I knew the one. Most of the houses in the village were ancient cottages, like ours, but there were a few grand ones hidden behind walls, occupied only for a few brief weeks in summer. As one walked past, guard dogs barked a warning. I’d always thought it was unoccupied.

“They don’t use the house much,” said Carmen, reading my thoughts. “But they have workmen who feed the dogs and animals.”


“Yes, they breed rabbits for the pot and chickens. And the gardener grows vegetables. Now that young Alejandro and Sofía are together, we have a very good supply of rabbit, chicken and eggs.”

“Sounds like Sofía has found an ideal husband!” I observed.

“You will meet Alejandro and his parents,” she said. “They spend more time in El Hoyo now.”

“And what about the Ufartes?” I asked. “Maribel is having another baby?”

Carmen nodded, then pursed her lips and lowered her voice. “Yes, she is... Between you and me, I do not think everything is going well with that family.”

“Really? Why not? They were dancing in the street last night. And the twins seemed fine.”

“Mark my words, I can see problems.” She leaned forward and beckoned me closer, as though eavesdroppers might hear. I could feel her hot breath on my face. “Lola is back!” she hissed.

“Lola Ufarte?”

“Yes! Well, she isn’t really a Ufarte, she’s Maribel’s sister. Did you know she has already been married twice?”

“Really? Has she?”

“Oh, yes. Mark my words, trouble follows that girl.”

As I absorbed this information and opened my mouth to speak, the metal curtain swung aside, making me jump. Paco blustered in, a bunch of white rabbits dangling from one fist. He was not a large man, but he filled the room. A young dog bounded at his feet, rushed to sniff me then sat panting beside Bianca. Further discussion about the Ufartes was at an end.

“Veeky!” Paco roared, throwing the corpses on the table with a dull thud. “How are you? And Joe? Carmen, prepare the pot! I have been at the house of Alejandro and I have rabbits for you to cook. Veeky, would you like one? There is too much here for us.”

I glanced at the limp, white bunnies and tried hard not to think of Snowy, my first pet at the age of seven.

“Thank you, no,” I said. Then, fondling the spaniel’s soft ears, “Is this Bianca’s son?”

“Yes, I will teach him to fetch the birds when I shoot them next season. He is a good dog, like his mother.”

“What’s his name?”


A curious name, I thought, then realised he was probably called ‘Jacky’, which would sound very much like ‘Yukky’ to my English ears.

“I just popped in to borrow some bleach,” I said. “I must go. I have cleaning to do and Joe’s trying to get all the appliances working again.”

I grabbed the bottle, thanked Carmen, said my goodbyes and left.

Out in the street, the Ufarte twins were sitting on their doorstep like mirror images, heads together, brown legs stretched out. I remembered something.

“Girls!” I called. “Come with me, I believe I have something for you inside.”

The twins jumped up and skipped over, following me into the house.

“What is it,

“Is it something from Arabia?”

“TV’s working,” said Joe as we passed him in the living room.

In the kitchen I picked up a bag and handed it over to the girls. They wrestled it open and squeaked with delight at the set of five wooden camels, each one in a different pose, ending with a tiny baby camel. My mind briefly shot back to our visit to the King’s camels in Bahrain and how we’d gazed with awe at 450 camels, all in one spot.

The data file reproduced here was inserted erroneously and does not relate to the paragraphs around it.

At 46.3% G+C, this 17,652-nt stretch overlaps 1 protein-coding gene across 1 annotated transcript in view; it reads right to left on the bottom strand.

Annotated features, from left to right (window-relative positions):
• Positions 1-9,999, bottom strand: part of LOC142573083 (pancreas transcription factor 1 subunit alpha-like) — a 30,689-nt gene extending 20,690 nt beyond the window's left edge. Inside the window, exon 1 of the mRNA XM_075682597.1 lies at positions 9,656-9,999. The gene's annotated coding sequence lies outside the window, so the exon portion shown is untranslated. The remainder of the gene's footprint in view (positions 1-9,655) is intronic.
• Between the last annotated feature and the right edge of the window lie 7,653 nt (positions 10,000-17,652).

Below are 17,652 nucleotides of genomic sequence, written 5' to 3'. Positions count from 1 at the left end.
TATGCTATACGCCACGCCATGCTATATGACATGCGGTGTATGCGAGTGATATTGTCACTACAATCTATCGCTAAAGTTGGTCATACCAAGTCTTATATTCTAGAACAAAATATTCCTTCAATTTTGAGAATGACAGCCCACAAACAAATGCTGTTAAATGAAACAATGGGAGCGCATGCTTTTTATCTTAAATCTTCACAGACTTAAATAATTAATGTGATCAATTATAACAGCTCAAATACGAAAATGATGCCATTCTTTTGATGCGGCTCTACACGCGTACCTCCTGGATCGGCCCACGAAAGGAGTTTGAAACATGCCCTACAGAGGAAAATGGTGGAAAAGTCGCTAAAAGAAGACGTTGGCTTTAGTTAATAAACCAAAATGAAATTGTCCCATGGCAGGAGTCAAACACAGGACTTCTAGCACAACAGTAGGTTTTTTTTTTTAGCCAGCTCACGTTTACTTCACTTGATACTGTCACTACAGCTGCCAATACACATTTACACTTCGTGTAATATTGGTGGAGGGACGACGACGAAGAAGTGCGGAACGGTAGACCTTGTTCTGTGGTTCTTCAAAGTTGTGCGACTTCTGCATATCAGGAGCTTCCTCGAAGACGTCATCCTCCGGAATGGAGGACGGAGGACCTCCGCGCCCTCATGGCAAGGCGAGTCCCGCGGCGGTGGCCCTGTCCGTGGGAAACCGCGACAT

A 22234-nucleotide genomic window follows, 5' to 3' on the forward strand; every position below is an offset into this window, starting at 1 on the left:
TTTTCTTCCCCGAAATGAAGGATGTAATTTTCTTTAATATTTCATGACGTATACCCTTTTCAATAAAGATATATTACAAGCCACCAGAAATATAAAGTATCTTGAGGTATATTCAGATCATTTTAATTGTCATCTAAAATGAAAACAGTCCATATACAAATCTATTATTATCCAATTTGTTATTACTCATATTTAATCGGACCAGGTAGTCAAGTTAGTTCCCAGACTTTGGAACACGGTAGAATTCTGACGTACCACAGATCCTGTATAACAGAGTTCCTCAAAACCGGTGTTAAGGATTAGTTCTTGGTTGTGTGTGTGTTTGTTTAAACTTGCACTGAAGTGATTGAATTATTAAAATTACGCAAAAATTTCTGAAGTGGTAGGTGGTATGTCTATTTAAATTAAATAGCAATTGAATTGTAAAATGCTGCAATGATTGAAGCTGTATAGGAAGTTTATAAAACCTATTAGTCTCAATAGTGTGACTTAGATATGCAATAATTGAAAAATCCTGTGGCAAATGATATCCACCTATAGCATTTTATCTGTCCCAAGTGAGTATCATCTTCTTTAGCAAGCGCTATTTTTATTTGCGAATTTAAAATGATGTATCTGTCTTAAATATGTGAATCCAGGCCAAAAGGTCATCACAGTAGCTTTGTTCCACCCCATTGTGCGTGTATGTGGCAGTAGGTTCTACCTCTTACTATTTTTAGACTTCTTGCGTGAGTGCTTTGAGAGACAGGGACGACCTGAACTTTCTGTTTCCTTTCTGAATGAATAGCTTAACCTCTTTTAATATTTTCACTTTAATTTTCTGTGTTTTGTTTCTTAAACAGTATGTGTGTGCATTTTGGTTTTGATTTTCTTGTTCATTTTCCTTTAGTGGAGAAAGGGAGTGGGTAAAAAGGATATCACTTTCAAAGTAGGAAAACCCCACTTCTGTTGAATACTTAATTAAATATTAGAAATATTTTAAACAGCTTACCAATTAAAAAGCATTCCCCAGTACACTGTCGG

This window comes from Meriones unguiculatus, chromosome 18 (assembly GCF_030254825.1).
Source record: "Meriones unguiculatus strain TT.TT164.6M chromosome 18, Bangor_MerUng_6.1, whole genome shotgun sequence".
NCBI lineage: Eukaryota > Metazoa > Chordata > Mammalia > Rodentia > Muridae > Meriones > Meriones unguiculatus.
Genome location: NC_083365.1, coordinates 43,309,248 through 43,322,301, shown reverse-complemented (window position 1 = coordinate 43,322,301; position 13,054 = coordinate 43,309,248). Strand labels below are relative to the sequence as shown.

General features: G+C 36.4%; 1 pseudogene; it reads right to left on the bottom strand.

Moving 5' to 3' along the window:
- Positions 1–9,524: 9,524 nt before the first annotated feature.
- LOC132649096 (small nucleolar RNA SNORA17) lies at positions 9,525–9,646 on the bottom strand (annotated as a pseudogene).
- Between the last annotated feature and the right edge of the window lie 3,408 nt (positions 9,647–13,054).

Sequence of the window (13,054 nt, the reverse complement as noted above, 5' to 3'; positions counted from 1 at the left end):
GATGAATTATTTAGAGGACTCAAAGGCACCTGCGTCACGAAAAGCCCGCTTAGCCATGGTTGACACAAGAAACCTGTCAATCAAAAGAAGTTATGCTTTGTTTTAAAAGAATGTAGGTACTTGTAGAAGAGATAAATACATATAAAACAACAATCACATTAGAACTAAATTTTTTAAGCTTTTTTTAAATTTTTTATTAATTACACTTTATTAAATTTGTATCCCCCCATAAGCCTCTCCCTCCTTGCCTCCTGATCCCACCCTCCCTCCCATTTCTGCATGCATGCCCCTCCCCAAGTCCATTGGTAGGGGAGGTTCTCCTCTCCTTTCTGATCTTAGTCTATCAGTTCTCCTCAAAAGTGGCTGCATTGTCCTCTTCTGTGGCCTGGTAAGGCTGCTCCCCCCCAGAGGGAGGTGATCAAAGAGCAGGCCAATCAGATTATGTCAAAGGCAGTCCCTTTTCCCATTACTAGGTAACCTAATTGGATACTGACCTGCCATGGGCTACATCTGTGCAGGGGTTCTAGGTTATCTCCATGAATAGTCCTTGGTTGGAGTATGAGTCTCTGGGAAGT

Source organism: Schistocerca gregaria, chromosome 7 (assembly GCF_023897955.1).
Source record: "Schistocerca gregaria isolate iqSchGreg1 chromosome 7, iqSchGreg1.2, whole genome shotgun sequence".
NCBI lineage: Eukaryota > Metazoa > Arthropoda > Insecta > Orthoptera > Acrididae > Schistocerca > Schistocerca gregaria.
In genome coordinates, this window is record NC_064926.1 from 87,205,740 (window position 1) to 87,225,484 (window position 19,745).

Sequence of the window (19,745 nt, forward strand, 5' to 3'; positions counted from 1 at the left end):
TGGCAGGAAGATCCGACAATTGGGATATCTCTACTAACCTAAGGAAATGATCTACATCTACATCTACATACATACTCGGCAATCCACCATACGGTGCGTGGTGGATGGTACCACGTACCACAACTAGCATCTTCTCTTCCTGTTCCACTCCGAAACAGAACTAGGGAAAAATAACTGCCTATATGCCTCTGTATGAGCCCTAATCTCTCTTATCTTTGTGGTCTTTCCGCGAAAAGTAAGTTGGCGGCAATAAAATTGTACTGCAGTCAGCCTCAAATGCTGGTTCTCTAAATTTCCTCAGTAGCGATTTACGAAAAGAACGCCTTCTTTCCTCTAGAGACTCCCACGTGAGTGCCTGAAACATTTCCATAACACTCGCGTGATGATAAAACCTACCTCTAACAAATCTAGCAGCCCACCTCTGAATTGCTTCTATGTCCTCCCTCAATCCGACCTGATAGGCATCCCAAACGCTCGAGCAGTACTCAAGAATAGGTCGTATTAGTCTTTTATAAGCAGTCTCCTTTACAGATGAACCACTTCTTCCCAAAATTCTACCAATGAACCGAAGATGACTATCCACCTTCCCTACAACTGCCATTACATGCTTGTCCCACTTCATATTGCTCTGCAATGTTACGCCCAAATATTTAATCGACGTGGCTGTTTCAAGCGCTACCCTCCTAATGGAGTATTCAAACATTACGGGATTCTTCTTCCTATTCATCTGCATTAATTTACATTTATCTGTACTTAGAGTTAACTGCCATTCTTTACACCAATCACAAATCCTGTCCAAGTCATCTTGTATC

The twins scampered out and as I scoured at the mould with Carmen’s bleach, I wondered again about Lola Ufarte. The last time we had seen Lola was just before we left for Bahrain. She’d been notorious for entertaining the males of the village and had finally run off with the foreman of a building gang. I guessed that hadn’t worked out, but why did her return spell trouble for the Ufarte family?

That evening, we stood on our roof terrace watching the sun sink behind the mountain. The sky was stained pink, the distant sea shimmering with the sun’s dying rays.

Poor, lonely Regalo had already put herself to bed. I’d watched her enter the coop and pace below the roosting perch, stopping at intervals to crane her head, eyeing the perch as though this was the first time she’d ever seen it.

She then returned to her feeder and ate some more, before standing below the perch again, trying to decide whether this was to be her roost tonight, or not. Still undecided, she checked out a few other places where she could sleep. Finally she climbed the ladder having decided the perch was best after all.

I never could understand this chicken ritual, because chickens are creatures of habit. They always sleep in exactly the same place every night. Why bother to check out alternative spots when they’ll always end up in the same one? It would be like us trying out all the beds in the house before finally climbing into our own.

Because Regalo had been bullied, she always slept on the outside perch. Being the lowest in the pecking order, the others had never allowed her to roost inside. Even though she was the only remaining chicken, with the entire coop to herself, she still chose to sleep outside.

I sighed and shut the door of the coop. Next week we’d drive to the horrible chicken shop and get her some company. Following a last preening session, Regalo sank down, tucked her head under her wing and slept.

Joe and I leaned on the roof terrace wall. “Well, it’s not been a bad day,” Joe said. “At least I got the TV working and the dishwasher’s fixed.”

We watched the procession of villagers in the distance walking along the road, up the hill out of the village. This was a regular evening affair, a constitutional where neighbour would greet neighbour and dog would greet dog.

I squinted, trying to identify the individual villagers across the valley in the failing light.

Paco didn’t normally bother with the evening constitutional, but I could see the round figure of Carmen and her daughter Sofía, walking arm in arm. I recognised Little Paco in a knot of teenagers.

“I can see the Ufartes,” I said. “Carmen told me today that Lola Ufarte is back. She seemed to think that was a problem.”


“I’m not sure. I didn’t get the chance to ask.”

The older Ufarte boys were growing tall. They kicked a ball ahead, while the twins walked with another little girl of their age. The adult Ufartes walked in a line across the road. Maribel waddled a little, weighed down by her unborn baby, one hand clutching the hand of the little boy we’d nicknamed Snap-On more than a year ago. Snap-On had grown sturdy and was finally willing to walk by himself, which must have been a relief to his mother.

Maribel’s husband and her sister, Lola, walked side by side, with the smallest Ufarte between them. Even from that distance, I could see that Lola’s skirt was extremely short and her hips swayed as she walked. Every now and then, Papa Ufarte and Lola would swing the toddler into the air. It was an unremarkable family scene, but the shared act of swinging the baby between them was curiously intimate, and excluded Maribel, sending a little chill down my back.